From Cove to Captivity: Taiji’s deadly dolphin secret

Today, on National Dolphin Day, we devote some time to celebrate this intelligent and beautiful mammal. We also celebrate that the once glamorous marine animal performance industry has taken a serious hit in the last few years, due to increased awareness of the animal welfare issues involved. Animal rights activists have brought the effects of captivity on wild animals to the world’s attention –people have responded with boycotts and peaceful marches. What you may not be aware of, however, is that dolphins are being caught and killed by the thousands each year in a small cove off the coast of Taiji in the Higashimuro district of  Japan. Those that display desirable traits for the dolphinarium industry will be sold on to the highest bidder; the rest are slaughtered for their meat. This gruesome event is kept so secret that a huge proportion of Japan aren’t aware of what is happening.

Only a small group of around 26 fishermen take part in this highly secretive act. They herd the dolphins into the cove by placing poles into the water and banging them with hammers to create a wall of sound which scares the dolphins towards the cove. Once there, they are then trapped in nets and usually left overnight, sometimes longer, before individuals are selected for captivity. The rest are slaughtered under tarpaulin sheets. This method of ‘drive fishing’ is a long-standing tradition in the town of Taiji, who have caught whales for their meat for hundreds of years.

However, this capture of dolphins on such a massive scale continues as marine parks will pay as much as $300,000 for a single, live dolphin. The more charismatic and desirable the species is, the more money it will make. The meat from the dolphins that are not chosen for performance is then sold to make sashimi, however there are huge health concerns surrounding dolphin meat. Studies on dolphins have shown dangerously high levels of toxic substances such as mercury and PCBs in their fatty stores, which can be extremely harmful to human health when consumed.

This issue was first brought to public attention in 2009 by the award-winning documentary ‘The Cove’, which exposed the gruesome events taking place in Taiji. The director Louie Psihoyos and his team of activists from Ric O’Barry’s Dolphin project and the Ocean Preservation Society suffered much resistance, harassment, and even risked arrest to expose this story to the world.

Dolphins are hugely social, inquisitive and intelligent mammals. Studies have shown that they undergo physical and emotional stress when they are stripped from their social groups, and isolated in an alien environment. They can swim up to 100 miles a day in the ocean, communicating with one another and hunting fish. Within captivity, they are often kept in unsuitable, small enclosures and forced to perform for rewards of food. The distress caused to dolphins by captivity has been shown to weaken their immune systems and make them susceptible to disease, meaning they often live much shorter lives in captivity than in the wild.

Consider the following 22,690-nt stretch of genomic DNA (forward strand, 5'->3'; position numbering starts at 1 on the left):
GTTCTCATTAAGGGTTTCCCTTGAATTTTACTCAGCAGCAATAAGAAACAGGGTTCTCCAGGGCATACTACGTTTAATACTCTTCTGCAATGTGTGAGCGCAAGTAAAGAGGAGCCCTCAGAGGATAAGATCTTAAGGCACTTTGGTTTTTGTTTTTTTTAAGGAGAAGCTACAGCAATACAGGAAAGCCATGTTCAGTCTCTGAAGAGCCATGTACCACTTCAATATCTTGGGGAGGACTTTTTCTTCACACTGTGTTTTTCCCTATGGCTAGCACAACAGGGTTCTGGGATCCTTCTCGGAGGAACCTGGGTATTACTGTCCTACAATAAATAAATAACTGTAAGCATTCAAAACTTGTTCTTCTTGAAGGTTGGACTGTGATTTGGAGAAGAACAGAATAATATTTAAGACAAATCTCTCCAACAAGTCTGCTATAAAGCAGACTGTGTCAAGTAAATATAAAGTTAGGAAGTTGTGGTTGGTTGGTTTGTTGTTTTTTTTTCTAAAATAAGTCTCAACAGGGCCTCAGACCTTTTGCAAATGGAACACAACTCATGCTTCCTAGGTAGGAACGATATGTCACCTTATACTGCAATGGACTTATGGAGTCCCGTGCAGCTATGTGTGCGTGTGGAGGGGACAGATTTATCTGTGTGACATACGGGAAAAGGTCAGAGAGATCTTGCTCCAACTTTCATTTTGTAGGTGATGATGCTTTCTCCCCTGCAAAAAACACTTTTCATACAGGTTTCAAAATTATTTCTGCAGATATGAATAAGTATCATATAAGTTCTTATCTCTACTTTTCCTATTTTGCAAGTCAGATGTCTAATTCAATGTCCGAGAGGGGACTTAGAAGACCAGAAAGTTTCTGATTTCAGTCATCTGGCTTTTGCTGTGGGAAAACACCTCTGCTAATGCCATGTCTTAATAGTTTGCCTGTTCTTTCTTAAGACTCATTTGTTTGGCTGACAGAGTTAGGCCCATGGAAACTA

There have been reductions in the number of dolphins caught and killed in the cove each year, but the slaughter is still ongoing. The only way to stop the capture of wild dolphins for captivity is to remove the demand for them. If people stop attending dolphin shows, it will become unnecessary for marine parks to continue buying live dolphins from Taiji. Equally, if the people of Japan are made aware that dolphin meat can be poisonous, they are unlikely to continue buying it. Ric O’Barry’s Dolphin project and volunteers from Sea Shepherd continue to monitor the cove each year, putting pressure on the Japanese government to take action. Recently, the World Association of Zoos and Aquariums agreed to suspend membership of any zoos using dolphins from Taiji. As a result, Japanese zoos and aquariums voted to stop buying live dolphins from there.

Social media and public opinion is powerful. The impact that the 2013 documentary ‘Blackfish’ has had on rules regarding the captivity of Orcas is proof of this. Your voice matters and if we make our voices heard, we can be the drivers of change.

You can find out more information about Taiji and how you can help by following the links below:

Ric O’Barry’s Dolphin Project

Are Dolphin’s Too Smart for Captivity?

Salivary cortisol in captive dolphins (Tursiops truncatus): a non-invasive technique


Siannon Steel

(Image courtesy of National Geographic)

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